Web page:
10. pilotjones

    pilotjones Supporting Member

    Nov 8, 2001
    US-NY-NYC
    If the area where the shaft comes through is significantly curved, how do you intend to to put the top nut on and tighten it? Are you going to spotface it (and run into the same problem all over again)?
     
  11. luknfur

    luknfur

    Jan 14, 2004
    DIXIE
    Ballpean to washer (joking). Good point actually, but it'd have to be some serious curvative to pose a problem I'd think.
     
  12. pkr2

    pkr2

    Apr 28, 2000
    coastal N.C.
    I believe you are greatly underestimating the problem of trying to keep a pot tight if there is any curvature at all where the nut tightens down.
     
  13. luknfur

    luknfur

    Jan 14, 2004
    DIXIE
    Quite possibly. I've as yet to have such an occassion. But it wouldn't be the first or last time an outcome was other than I expected. But if that's the case, then you probably would want to avoid designing that into the instrument if at all possible or experiment with a fix that you know works before hand. But it sure doesn't sound like an insurmountable task on the surface (no pun intended - in this case anyway).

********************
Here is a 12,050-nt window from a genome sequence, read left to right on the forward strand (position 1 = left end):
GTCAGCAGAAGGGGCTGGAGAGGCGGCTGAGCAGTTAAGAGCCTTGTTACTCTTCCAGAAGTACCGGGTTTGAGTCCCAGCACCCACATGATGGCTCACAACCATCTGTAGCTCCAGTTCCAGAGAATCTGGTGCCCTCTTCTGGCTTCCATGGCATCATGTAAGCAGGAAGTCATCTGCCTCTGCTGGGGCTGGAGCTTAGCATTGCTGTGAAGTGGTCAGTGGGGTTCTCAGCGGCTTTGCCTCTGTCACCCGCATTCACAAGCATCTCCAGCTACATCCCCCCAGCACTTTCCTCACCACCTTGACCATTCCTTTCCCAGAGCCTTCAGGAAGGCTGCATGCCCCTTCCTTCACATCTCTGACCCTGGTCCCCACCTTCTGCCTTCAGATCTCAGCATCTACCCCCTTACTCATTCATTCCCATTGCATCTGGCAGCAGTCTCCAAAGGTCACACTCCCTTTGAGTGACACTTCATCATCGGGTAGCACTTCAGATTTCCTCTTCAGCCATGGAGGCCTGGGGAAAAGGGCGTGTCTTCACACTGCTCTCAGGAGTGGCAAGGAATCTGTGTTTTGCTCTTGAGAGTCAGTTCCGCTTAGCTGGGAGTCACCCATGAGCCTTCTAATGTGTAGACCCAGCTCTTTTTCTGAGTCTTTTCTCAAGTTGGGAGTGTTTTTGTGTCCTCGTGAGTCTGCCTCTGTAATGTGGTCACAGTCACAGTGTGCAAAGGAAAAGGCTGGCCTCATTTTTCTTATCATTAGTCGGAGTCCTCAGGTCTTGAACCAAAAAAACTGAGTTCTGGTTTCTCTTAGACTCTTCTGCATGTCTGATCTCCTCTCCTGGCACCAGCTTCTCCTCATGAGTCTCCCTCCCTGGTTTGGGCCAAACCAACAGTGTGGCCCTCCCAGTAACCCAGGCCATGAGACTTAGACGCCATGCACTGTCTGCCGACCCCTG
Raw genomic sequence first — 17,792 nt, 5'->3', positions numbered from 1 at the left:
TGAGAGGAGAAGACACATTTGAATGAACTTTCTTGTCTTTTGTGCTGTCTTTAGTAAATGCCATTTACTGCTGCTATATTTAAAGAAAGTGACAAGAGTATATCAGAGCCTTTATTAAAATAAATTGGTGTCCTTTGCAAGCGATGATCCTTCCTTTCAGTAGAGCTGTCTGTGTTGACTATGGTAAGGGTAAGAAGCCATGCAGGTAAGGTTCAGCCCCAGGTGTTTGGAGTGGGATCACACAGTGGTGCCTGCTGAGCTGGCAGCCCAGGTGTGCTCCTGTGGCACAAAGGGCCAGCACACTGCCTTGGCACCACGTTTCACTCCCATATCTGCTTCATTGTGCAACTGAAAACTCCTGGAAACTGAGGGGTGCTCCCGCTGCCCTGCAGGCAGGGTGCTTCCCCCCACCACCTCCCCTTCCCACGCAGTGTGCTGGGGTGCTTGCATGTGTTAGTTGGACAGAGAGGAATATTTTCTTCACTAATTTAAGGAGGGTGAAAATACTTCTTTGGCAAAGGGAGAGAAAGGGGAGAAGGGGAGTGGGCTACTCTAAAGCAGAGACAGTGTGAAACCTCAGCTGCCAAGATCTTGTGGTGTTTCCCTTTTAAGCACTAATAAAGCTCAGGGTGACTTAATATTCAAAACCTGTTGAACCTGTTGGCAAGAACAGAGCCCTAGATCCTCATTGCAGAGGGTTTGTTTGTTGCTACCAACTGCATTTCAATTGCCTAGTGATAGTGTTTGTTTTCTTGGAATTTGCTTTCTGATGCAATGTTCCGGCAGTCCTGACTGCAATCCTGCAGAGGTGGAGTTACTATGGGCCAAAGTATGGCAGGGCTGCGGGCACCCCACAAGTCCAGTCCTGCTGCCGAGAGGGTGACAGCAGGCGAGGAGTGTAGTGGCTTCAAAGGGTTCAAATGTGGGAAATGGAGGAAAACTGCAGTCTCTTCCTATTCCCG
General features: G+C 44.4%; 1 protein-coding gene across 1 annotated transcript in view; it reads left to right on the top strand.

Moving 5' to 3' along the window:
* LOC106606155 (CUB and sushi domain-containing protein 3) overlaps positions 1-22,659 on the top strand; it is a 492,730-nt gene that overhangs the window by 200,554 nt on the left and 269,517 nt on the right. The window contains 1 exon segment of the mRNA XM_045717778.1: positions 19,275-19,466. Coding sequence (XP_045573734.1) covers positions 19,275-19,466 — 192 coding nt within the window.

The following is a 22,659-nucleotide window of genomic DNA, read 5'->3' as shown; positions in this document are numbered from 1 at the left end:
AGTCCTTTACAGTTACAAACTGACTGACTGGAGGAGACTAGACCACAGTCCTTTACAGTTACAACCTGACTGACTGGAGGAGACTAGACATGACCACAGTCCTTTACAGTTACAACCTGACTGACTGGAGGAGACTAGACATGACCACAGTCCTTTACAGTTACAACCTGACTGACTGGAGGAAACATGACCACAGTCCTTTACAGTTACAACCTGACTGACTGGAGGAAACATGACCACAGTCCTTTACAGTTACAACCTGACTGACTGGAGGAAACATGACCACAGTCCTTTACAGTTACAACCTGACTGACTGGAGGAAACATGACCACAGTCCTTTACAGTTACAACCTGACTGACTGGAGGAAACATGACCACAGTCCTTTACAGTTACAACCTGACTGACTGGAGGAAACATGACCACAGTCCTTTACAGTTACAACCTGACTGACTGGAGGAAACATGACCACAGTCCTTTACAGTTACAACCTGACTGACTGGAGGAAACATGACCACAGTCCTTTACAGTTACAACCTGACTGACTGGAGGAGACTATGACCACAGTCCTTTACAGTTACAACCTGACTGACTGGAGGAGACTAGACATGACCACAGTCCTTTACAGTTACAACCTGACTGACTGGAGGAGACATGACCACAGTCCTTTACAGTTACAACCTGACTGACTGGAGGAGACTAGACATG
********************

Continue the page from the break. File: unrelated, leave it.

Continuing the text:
14. Well, drill press and high speed has been said already. it also depends somewhat on the type of bit you have or plan to use.

    for larger holes there are bits around (forstners come to mind) which will self-score and greatly redice chipping. I don't think they're sold in sizes smaller than 3/8 or so.

    Some brad point bits will also reduce chipping as they have side spurs to score the outline of the hole.

    finally, even if you can't rest the entire unit on your table due to curvature, chances are that you can sand a small block (2x2 is fine) to match the curvature of the area and tape it on securely. With the added pressure of your bass (or your hand or a clamp; i'm having trouble imagining exactly how you'd hold it) it should also help to reduce chipping.
     
  15. Tim__x

    Tim__x

    Aug 13, 2002
    Alberta, Canada